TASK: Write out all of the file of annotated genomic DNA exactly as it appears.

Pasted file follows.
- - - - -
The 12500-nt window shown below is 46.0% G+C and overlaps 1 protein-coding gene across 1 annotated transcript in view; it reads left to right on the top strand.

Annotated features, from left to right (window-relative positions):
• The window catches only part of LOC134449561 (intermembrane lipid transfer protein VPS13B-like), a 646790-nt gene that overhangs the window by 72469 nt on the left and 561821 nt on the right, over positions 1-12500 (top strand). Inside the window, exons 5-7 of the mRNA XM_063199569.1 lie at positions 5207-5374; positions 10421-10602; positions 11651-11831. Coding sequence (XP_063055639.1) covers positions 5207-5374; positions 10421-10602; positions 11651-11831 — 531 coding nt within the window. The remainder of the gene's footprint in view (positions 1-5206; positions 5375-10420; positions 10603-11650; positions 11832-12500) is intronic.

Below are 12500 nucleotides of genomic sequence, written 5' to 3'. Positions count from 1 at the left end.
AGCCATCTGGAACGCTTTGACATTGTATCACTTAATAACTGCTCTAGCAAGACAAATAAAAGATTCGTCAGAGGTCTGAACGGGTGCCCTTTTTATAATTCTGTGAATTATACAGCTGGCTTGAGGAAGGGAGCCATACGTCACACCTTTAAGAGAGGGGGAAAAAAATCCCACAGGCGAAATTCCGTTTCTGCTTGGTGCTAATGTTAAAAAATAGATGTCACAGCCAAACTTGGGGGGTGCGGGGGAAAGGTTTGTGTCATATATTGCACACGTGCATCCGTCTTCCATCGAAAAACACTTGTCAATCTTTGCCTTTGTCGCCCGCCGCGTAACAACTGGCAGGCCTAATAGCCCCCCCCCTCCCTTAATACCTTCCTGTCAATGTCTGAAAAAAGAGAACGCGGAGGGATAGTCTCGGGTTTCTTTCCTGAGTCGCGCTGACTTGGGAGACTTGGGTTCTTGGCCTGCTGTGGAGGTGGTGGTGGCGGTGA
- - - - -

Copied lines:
The 12500-nt window shown below is 46.0% G+C and overlaps 1 protein-coding gene across 1 annotated transcript in view; it reads left to right on the top strand.

Annotated features, from left to right (window-relative positions):
• The window catches only part of LOC134449561 (intermembrane lipid transfer protein VPS13B-like), a 646790-nt gene that overhangs the window by 72469 nt on the left and 561821 nt on the right, over positions 1-12500 (top strand). Inside the window, exons 5-7 of the mRNA XM_063199569.1 lie at positions 5207-5374; positions 10421-10602; positions 11651-11831. Coding sequence (XP_063055639.1) covers positions 5207-5374; positions 10421-10602; positions 11651-11831 — 531 coding nt within the window. The remainder of the gene's footprint in view (positions 1-5206; positions 5375-10420; positions 10603-11650; positions 11832-12500) is intronic.

Below are 12500 nucleotides of genomic sequence, written 5' to 3'. Positions count from 1 at the left end.
AGCCATCTGGAACGCTTTGACATTGTATCACTTAATAACTGCTCTAGCAAGACAAATAAAAGATTCGTCAGAGGTCTGAACGGGTGCCCTTTTTATAATTCTGTGAATTATACAGCTGGCTTGAGGAAGGGAGCCATACGTCACACCTTTAAGAGAGGGGGAAAAAAATCCCACAGGCGAAATTCCGTTTCTGCTTGGTGCTAATGTTAAAAAATAGATGTCACAGCCAAACTTGGGGGGTGCGGGGGAAAGGTTTGTGTCATATATTGCACACGTGCATCCGTCTTCCATCGAAAAACACTTGTCAATCTTTGCCTTTGTCGCCCGCCGCGTAACAACTGGCAGGCCTAATAGCCCCCCCCCTCCCTTAATACCTTCCTGTCAATGTCTGAAAAAAGAGAACGCGGAGGGATAGTCTCGGGTTTCTTTCCTGAGTCGCGCTGACTTGGGAGACTTGGGTTCTTGGCCTGCTGTGGAGGTGGTGGTGGCGGTGA